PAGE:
Cerca del corazón salvaje. Clarice Lispector. Buenos Aires: Corregidor. 2020. 192 pages.
Clarice Lispector’s literature started appearing in Spanish-language libraries in the 1970s. Soon, the publishing house Sudamericana began to publish works by this writer, who is unclassifiable both in her writings and her personality. This Argentine press represents the group of writers from the so-called “boom” in Latin American literature, including Lispector in the catalog as a gesture, perhaps, of giving a feminine touch to the pantheon that had long been established with works written by men. Soon after, Clarice was invited to the Buenos Aires International Book Fair in 1976, where she discussed her elusive and synthetic style with journalists, who sometimes classified her work under commonly known categories—such as work written by a woman—instead of by her content. With novelists like Martha Lynch and many others, she had conversations about the marvellous realism that could be read in works by Julio Cortázar.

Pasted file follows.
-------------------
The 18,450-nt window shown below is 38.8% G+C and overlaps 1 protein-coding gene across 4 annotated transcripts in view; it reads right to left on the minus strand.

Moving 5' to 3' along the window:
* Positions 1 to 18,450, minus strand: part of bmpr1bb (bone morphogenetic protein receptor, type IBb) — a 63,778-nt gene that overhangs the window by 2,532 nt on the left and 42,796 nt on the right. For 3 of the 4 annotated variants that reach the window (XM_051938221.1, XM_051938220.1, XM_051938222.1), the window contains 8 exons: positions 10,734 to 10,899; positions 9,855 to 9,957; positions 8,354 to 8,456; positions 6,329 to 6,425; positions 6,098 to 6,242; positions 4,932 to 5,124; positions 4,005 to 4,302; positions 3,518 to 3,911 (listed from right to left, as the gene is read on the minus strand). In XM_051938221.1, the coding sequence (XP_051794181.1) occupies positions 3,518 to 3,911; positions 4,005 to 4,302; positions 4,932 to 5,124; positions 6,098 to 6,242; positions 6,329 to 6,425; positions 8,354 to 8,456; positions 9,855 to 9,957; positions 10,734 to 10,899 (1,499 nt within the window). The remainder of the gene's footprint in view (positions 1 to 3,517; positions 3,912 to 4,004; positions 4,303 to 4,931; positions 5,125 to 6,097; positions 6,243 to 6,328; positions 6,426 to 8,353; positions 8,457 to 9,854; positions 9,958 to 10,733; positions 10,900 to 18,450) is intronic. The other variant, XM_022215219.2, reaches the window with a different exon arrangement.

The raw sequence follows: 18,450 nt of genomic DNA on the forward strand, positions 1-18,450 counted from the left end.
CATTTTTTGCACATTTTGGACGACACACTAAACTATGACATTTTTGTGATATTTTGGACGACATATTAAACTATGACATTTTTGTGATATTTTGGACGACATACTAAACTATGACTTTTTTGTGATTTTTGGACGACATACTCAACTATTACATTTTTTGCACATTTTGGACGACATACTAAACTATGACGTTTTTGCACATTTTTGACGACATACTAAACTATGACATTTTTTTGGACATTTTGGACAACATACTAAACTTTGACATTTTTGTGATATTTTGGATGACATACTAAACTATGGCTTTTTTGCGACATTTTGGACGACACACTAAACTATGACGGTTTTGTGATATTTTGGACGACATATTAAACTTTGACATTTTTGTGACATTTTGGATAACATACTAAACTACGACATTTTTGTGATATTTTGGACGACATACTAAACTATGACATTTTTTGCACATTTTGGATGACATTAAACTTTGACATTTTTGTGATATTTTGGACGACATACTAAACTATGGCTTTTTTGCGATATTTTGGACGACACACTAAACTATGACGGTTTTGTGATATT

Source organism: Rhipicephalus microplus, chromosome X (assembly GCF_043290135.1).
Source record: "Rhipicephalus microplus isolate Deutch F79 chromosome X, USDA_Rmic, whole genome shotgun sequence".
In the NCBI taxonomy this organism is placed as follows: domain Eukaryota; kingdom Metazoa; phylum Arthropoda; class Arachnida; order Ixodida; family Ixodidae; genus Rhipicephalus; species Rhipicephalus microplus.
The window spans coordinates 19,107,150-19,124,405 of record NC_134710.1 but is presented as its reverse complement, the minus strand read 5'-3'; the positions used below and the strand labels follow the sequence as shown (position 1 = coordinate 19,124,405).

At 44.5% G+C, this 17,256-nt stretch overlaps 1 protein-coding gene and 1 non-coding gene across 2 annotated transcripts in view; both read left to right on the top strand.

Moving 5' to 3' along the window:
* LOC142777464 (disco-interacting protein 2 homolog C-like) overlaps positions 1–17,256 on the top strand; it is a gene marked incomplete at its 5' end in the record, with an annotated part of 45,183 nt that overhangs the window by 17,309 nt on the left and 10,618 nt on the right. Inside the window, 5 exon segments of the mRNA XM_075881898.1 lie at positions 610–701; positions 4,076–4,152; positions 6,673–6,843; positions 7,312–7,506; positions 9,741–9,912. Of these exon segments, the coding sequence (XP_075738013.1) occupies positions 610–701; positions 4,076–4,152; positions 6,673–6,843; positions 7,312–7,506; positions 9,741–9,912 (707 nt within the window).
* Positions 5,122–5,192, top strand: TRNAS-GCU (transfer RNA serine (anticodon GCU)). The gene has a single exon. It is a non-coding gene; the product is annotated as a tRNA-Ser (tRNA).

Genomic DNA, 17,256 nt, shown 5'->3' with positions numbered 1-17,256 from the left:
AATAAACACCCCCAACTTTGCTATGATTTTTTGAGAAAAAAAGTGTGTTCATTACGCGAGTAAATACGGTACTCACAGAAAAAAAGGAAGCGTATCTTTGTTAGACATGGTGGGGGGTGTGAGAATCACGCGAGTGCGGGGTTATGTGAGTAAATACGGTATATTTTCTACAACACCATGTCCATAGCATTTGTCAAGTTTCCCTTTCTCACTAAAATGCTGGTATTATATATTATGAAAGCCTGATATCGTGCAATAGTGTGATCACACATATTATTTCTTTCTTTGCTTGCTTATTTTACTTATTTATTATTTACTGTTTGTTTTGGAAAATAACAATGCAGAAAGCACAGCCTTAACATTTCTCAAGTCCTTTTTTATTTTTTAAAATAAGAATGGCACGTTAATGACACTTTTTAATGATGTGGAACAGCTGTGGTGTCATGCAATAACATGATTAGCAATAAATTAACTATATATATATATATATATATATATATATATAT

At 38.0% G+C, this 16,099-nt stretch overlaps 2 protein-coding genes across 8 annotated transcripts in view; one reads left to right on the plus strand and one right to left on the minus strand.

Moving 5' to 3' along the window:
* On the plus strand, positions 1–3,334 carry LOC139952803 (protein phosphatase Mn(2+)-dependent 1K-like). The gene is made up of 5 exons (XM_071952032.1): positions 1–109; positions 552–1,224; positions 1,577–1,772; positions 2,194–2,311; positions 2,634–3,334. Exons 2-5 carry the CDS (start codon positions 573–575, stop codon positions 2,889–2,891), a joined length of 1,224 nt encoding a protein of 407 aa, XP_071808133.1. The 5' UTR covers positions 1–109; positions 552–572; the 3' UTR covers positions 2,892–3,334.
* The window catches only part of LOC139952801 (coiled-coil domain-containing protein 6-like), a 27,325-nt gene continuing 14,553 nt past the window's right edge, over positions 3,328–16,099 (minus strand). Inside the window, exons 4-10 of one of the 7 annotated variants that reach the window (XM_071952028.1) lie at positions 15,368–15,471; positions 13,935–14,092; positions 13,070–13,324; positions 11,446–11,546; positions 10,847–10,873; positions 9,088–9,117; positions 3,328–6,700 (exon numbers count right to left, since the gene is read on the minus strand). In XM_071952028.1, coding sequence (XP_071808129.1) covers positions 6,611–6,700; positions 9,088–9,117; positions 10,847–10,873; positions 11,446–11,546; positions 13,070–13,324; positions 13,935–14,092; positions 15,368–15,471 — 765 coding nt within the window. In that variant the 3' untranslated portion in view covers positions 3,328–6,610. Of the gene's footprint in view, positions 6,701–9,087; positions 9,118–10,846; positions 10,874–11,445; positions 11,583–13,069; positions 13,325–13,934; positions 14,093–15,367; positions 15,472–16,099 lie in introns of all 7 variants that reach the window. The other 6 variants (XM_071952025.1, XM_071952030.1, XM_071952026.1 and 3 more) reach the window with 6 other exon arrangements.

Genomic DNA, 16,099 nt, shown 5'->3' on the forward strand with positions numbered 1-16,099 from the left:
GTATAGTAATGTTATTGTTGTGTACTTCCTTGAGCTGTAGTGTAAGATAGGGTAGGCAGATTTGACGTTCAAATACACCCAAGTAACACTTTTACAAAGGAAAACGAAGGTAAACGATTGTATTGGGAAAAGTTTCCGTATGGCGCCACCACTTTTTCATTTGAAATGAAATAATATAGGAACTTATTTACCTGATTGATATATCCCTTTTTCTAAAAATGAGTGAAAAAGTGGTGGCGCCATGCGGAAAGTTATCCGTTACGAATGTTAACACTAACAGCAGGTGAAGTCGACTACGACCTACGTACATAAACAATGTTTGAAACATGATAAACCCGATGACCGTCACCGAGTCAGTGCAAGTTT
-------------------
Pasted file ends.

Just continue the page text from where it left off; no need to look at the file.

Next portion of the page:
Clarice’s literature, however, was not re-published right after its entrance into the Latin American market. Besides some single editions, most of her books can only be found in “used” (or “already read”) parts of the bookstores. It was not until the 2000s that Clarice’s works were published again by the Spanish publishing house Siruela, in hardcovers with an image of the writer on each copy, as if her writings were biographical. The number of readers of Clarice’s works began to increase again, but because of the price of the books, access to her works was not easy for the Latin American population. A few years later, her books began to appear again from Argentine publishers such as Adriana Hidalgo and Cuenco del Plata. Her re-publications streamed back into Latin American readers’ libraries. The Argentine publishers re-published the 1970s edition, which contains some editorial surprises, like the two-volume compilation of her chronicles.